imageSome of you might be wondering: what if I want to start up and run an application that doesn't use Quino? Can I build applications that don't use any fancy metadata because they're super-simple and don't even need to store any data? Those are the kind of utility applications I make all the time; do you have anything for me, you continue to wonder?

As you probably suspected from the leading question: You're in luck. Any functionality that doesn't need metadata is available to you without using any of Quino. We call this the "Encodo" libraries, which are the base on which Quino is built. Thanks to the fundamental changes made in Quino 2, you have a wealth of functionality available in just the granularity you're looking for.

Why use a Common Library?

Instead of writing such small applications from scratch -- and we know we could write them -- why would we want to leverage existing code? What are the advantages of doing this?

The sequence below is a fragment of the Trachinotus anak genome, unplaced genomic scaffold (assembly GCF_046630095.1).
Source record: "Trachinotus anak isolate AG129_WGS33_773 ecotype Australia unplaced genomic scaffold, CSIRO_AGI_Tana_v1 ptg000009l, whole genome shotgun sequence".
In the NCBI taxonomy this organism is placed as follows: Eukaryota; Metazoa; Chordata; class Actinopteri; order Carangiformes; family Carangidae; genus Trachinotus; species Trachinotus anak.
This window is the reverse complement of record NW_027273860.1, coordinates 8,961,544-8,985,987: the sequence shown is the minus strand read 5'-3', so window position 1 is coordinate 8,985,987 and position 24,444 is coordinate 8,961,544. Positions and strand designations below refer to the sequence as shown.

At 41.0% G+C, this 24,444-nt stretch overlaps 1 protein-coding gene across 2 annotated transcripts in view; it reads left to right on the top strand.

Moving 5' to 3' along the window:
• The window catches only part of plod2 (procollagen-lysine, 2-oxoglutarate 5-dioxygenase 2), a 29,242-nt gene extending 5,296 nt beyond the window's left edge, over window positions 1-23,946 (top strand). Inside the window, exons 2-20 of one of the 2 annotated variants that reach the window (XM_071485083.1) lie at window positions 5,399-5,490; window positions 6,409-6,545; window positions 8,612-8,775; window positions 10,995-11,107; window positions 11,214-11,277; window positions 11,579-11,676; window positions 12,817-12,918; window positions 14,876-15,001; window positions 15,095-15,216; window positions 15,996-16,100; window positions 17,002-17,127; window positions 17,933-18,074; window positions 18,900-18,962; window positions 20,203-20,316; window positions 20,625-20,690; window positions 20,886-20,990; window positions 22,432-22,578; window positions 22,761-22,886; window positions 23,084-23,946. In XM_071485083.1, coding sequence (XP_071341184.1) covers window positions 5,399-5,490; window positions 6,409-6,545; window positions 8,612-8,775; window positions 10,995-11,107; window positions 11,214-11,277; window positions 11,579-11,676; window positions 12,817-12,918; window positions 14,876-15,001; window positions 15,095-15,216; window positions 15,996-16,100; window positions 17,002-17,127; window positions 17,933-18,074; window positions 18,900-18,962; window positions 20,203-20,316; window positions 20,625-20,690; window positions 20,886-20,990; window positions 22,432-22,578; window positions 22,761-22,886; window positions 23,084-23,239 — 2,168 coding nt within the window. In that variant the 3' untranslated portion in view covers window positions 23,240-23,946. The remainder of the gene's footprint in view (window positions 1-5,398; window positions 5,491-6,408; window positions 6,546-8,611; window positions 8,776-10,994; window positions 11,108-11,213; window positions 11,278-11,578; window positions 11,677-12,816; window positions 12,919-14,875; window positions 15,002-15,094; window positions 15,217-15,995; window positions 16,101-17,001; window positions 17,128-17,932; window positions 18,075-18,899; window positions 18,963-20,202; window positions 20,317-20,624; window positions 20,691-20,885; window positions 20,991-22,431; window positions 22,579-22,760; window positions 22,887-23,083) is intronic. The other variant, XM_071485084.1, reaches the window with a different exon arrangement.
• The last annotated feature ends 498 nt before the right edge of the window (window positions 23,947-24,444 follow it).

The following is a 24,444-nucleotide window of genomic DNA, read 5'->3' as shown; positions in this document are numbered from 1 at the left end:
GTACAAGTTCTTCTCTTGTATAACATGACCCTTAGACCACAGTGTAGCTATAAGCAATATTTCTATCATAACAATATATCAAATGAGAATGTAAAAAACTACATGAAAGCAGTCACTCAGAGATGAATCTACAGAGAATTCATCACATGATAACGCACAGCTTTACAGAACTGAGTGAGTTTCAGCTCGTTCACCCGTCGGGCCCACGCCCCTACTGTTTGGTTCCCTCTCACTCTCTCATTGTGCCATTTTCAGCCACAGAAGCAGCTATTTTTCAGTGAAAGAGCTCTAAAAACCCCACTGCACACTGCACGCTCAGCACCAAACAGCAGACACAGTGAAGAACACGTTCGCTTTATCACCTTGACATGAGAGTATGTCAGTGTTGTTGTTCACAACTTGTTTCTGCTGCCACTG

• Writing code that is out of scope takes time away from writing code that is in scope.
  • Code you never write has no bugs.
  • It also doesn't require maintenance or documentation.
  • While library code is not guaranteed to be bug-free, it's probably much better off than the code you just wrote seconds ago.
  • Using a library increases the likelihood of having robust, reliable and extendible code for out-of-scope application components.
  • One-off applications tend to be maintainable only by the originator. Applications using a common library can be maintained by anyone familiar with that library.